3
\$\begingroup\$

I'm trying to learn how to write code well in Python. I've been tinkering with a function that will return a list of all prime numbers between the two parameters. This is the best I could come up with considering my limited experience.

Do you have any ideas of how this code can be improved to become more Pythonic? (Which I think means more efficient?) If you do, would you be so kind as to not explain what you would do differently?

This would be such a help! Here's what I have so far:

def get_primes(start,end):

    return [num for num in range(start,end+1) if num>1 and all(num%i!=0 for i in range(2,num))]

get_primes(-41,41)
\$\endgroup\$
0
6
\$\begingroup\$

If you are already into programming/STEM, you will already know finding prime numbers is a tough problem. Hence, I will not comment on the efficiency of checking whether a number is primer by checking all possible divisors (which is a terrible idea if you are trying to actually find prime numbers, but it is good enough if you are simply trying to learn).

Now, regarding what pythonic means, it does not refer to efficiency at all. It is about readability and the way the language features are used (it is explained in a bit more depth in this answer).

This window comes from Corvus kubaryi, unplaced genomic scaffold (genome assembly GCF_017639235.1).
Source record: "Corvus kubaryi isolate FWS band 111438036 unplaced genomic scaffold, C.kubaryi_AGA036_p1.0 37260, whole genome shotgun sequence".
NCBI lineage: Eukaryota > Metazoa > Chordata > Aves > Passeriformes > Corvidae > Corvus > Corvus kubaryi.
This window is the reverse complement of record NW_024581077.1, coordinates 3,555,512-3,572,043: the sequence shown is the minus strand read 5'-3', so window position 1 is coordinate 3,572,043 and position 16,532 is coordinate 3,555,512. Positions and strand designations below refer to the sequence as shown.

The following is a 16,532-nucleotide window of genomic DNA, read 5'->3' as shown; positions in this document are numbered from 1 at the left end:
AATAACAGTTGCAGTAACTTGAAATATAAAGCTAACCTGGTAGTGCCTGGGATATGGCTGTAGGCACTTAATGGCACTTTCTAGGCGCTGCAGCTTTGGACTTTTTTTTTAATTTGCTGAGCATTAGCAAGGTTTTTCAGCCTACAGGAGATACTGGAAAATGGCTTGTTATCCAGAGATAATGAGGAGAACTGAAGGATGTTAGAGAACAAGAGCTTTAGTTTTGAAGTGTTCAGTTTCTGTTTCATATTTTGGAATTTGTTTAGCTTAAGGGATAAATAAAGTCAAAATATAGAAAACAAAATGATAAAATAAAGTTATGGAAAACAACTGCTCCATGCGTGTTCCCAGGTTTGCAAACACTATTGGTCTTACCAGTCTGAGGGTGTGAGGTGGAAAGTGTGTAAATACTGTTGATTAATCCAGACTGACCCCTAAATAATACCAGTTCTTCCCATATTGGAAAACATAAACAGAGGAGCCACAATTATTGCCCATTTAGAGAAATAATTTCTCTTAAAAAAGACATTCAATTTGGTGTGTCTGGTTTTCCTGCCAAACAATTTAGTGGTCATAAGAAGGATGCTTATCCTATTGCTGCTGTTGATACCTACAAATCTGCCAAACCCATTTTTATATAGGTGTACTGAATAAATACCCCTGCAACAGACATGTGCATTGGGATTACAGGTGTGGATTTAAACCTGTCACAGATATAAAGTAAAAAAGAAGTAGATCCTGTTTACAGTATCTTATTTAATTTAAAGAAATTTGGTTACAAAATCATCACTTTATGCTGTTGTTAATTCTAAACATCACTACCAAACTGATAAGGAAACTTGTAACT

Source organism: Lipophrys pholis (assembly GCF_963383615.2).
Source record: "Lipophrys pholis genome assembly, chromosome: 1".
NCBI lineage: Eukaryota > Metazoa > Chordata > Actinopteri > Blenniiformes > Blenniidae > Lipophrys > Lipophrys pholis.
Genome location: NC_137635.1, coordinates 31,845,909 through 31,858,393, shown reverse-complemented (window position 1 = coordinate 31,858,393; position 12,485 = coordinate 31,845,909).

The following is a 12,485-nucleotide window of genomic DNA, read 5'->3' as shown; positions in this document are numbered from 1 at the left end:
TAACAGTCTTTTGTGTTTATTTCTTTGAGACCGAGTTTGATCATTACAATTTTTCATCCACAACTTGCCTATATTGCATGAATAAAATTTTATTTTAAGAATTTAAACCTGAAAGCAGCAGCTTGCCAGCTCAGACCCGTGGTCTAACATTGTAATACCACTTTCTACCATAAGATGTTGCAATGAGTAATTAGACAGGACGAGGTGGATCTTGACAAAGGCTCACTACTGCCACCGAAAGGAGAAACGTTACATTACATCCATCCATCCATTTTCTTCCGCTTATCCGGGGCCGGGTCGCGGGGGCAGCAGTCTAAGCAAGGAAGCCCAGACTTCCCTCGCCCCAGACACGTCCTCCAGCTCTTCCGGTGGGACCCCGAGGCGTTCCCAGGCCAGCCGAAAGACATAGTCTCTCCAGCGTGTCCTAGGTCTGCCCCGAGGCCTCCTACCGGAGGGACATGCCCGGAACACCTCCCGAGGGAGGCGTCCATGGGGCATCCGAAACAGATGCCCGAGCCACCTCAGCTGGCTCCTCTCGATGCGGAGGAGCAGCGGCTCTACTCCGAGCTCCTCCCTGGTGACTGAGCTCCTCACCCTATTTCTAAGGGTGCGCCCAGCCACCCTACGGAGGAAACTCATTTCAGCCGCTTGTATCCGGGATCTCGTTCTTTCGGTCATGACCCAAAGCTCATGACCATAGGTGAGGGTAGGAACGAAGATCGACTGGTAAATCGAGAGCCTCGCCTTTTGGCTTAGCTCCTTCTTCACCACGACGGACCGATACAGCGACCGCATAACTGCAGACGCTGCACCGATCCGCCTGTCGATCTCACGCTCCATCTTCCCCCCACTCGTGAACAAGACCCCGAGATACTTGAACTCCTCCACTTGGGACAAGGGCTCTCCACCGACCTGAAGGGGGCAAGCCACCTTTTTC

Furthermore, if you are new to python, and want to learn about best practises, I would recommend you giving a read to PEP-8. It is a style guide for python code widely followed by the community.

Edit:

Still, as a comment on your code, I feel the logic to check whether a number is primer or not is complex enough to be encapsulated in a function:

from typing import Iterable

def is_prime(num: int) -> bool:
    return num>1 and all(num%i!=0 for i in range(2,num))

def get_primes(start: int, end:int) -> Iterable[int]:
    return [num for num in range(start,end+1) if is_prime(num)]

get_primes(-41,41)

If you are not yet familiar with it, the syntax used above is called type annotations. You can read more about it here.

\$\endgroup\$
0
\$\begingroup\$

I too am new to this forum as well as to python.

Here's my version of your solution, its a fully functional interface and not just a code snippet, that will be useful

Also I followed most PEP-8 conventions, do point out any deviations, I shall correct myself.

def get_primes(start,end):
  l = []
  for i in range(start,end + 1):
    flag = True
    for j in range(2,i):
      if i % j == 0:
        flag = False
    if flag == True:
      l.append(i)
  return l

#__main__
ans = "y"
while ans == "y":
  st = int(input("Enter starting number: "))
  nd = int(input("Enter ending number: "))
  print(f"The list containing all prime (inclusive) between {st} and {nd} is: \n",get_primes(st,nd))
  ans = input("Once again? (y / n): ")

That should work. Do tell if any additional issues.

\$\endgroup\$
2
  • 1
    \$\begingroup\$ The aim of this website is to review the existing code, not to provide an alternative solution. \$\endgroup\$ Jul 18 at 9:32
  • \$\begingroup\$ All right! Thanks for the clarification \$\endgroup\$ Aug 18 at 8:06

Your Answer

By clicking “Post Your Answer”, you agree to our terms of service, privacy policy and cookie policy

Not the answer you're looking for? Browse other questions tagged or ask your own question.